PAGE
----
A couple of weeks ago I picked the debut album by Mumford & Sons. I hadn’t read much about them, missed their performance at the Grammys, and hadn’t heard any of their songs. I put the CD on for the drive home and broke into a huge grin – it’s a fun album, and I was positively giddy as the album unfolded track by track.
It’s a rare thing for me to read something, watch something, eat something, or listen to something without reading about it first. I can’t remember the last time I watched a movie without watching a trailer that gives away the basic premise and reading at least a couple of reviews. I almost never step foot inside a restaurant without checking what users on Urbanspoon or Yelp have written about it. In an effort to avoid disappointment by trying to weed out the banal, the poorly executed, and just plain bad things in life, I have unwittingly deprived myself of the joy that comes with experiencing something with no preconceived notions, untainted by the opinions of others.
Of course, when I got home I decided to learn a bit about the band and album that I had enjoyed so much. The first thing I read was an album review on Pitchfork. In short, the reviewer hated it and seemed to despise the band. He gave the album a score of 2.1 out of 10 – here’s just a sample of some of his comments:
It’s a shallow cry of authenticity, but this West London quartet really does sound more like a business than a band, supplying value-added products at discount prices.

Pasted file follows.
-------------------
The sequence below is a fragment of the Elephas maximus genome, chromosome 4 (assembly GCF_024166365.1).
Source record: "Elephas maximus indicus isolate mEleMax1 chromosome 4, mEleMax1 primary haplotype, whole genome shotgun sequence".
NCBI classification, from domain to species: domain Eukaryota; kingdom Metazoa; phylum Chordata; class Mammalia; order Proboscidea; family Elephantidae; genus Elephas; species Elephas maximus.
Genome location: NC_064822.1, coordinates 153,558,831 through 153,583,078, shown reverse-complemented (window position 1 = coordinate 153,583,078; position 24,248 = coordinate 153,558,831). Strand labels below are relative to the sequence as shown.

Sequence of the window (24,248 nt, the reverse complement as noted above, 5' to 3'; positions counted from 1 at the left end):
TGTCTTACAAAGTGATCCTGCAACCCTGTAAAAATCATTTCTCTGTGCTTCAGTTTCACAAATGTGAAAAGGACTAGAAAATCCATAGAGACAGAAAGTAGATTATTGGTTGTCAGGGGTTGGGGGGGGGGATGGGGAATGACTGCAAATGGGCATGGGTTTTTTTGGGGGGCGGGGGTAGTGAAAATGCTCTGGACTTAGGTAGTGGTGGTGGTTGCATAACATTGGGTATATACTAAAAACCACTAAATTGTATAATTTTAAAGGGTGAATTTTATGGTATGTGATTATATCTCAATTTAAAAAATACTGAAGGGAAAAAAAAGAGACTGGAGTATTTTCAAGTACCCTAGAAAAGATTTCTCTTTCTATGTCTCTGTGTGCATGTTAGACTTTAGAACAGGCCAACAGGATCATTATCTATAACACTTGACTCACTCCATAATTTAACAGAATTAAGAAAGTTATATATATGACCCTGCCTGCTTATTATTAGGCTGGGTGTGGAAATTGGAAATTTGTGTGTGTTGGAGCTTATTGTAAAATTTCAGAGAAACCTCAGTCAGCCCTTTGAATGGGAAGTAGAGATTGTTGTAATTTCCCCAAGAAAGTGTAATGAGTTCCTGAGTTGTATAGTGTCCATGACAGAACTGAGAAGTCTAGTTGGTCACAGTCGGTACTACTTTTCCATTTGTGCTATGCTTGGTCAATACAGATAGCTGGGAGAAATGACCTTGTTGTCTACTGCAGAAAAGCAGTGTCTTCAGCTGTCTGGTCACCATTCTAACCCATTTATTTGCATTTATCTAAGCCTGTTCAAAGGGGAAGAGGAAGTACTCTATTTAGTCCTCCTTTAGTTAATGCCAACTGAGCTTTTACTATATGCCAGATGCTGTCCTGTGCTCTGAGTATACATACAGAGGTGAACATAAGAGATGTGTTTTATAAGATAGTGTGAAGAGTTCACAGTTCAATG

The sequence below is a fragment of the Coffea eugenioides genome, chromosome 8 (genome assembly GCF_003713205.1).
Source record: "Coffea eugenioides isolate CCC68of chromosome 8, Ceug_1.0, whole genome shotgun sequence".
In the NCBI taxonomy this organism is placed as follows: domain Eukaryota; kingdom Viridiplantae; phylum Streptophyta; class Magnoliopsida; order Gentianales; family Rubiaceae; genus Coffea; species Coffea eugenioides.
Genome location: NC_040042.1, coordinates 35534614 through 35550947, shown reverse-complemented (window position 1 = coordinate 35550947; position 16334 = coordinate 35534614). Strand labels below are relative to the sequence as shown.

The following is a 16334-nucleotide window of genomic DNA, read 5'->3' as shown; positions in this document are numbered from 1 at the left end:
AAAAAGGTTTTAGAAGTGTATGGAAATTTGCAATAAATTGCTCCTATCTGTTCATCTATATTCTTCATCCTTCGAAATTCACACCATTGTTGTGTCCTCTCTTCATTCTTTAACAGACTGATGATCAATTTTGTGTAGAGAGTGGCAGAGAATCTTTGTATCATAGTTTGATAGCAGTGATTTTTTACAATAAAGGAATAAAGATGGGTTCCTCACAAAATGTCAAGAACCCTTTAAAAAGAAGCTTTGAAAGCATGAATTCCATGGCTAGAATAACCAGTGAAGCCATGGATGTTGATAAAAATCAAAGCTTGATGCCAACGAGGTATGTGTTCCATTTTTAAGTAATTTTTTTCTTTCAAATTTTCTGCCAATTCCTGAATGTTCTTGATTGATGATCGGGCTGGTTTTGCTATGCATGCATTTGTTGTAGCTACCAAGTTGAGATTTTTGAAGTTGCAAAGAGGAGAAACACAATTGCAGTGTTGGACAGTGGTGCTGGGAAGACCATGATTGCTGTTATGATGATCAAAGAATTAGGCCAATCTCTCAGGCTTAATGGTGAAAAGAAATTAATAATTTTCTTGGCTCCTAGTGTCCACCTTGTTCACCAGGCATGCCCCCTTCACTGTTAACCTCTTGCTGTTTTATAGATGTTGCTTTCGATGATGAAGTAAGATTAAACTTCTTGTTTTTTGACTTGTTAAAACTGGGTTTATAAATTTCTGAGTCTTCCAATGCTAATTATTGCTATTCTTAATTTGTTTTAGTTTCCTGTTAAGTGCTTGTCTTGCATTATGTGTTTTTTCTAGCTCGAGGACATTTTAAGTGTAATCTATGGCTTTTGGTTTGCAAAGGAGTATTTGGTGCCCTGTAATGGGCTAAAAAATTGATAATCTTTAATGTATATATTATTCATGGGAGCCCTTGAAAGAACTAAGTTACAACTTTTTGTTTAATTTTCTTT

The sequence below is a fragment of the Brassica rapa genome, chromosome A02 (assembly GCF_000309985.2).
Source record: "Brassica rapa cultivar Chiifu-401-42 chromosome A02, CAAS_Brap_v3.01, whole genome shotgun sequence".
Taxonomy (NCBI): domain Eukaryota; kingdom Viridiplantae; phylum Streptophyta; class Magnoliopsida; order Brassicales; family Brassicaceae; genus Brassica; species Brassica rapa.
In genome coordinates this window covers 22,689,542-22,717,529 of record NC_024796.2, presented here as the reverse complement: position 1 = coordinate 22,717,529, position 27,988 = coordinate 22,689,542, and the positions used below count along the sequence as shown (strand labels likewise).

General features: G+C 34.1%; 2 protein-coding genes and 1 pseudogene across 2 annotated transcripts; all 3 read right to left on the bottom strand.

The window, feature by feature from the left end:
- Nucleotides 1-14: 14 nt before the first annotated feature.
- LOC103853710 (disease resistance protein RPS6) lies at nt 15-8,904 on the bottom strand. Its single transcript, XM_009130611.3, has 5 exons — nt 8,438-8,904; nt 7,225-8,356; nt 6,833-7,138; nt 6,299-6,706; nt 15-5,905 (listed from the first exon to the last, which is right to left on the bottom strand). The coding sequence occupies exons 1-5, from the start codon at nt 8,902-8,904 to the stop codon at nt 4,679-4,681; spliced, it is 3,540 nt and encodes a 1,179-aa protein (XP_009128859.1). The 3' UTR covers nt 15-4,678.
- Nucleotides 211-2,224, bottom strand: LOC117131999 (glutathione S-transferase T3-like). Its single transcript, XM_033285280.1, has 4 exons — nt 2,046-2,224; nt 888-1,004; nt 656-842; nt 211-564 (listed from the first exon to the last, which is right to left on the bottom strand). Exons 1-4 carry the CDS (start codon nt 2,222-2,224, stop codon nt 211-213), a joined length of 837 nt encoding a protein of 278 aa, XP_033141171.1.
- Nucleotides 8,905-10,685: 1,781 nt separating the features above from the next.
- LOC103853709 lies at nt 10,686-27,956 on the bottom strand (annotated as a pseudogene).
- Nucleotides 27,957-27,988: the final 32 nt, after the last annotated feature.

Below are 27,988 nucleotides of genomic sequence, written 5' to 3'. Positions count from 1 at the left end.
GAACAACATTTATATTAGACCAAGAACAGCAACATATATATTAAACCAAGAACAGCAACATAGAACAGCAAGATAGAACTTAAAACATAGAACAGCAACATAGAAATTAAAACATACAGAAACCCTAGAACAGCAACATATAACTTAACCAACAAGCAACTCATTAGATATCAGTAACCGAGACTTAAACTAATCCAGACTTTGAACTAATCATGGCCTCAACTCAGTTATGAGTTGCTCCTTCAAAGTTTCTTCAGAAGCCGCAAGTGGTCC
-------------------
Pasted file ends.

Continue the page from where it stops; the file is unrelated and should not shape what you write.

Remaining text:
By spreading their attention around so many different trends, they aim to do many things adequately– perhaps to distract you from an inability to do any one thing especially well.
…kicks up some American Gothic ambience with what sounds like the least believable stab at a murder ballad ever set to record.
They’re playing dress-up in threadbare clothes.
Obviously I would have listened to the album much differently if I’d read this review first. Instead of enjoying the album for what it is, I’d be looking for examples that either support or challenge the reviewer’s view. I would have been questioning my own taste – perhaps I’d fallen for the musical equivalent of McDonald’s. It would have been a much different experience – one I assume would have been significantly less enjoyable.
Perhaps I’ve placed too much importance on what others think. Maybe I should try watching a movie without finding out whether critics on Rotten Tomatoes are unanimous in their praise. Maybe I should read a book that Oprah hasn’t recommended. Maybe it’s O.K. to try a restaurant without searching for a thread about it on Chowhound.com Maybe ignorance really is bliss.
If you’re one of the three people who hasn’t heard Mumford & Sons in the past couple of months, here’s a little sample. I think it’s a really good album, with a couple of tracks that evoke memories of Spirit of the West’s Home for a Rest blaring from the speakers at Alfie’s sometime in the last century. But don’t take my word for it…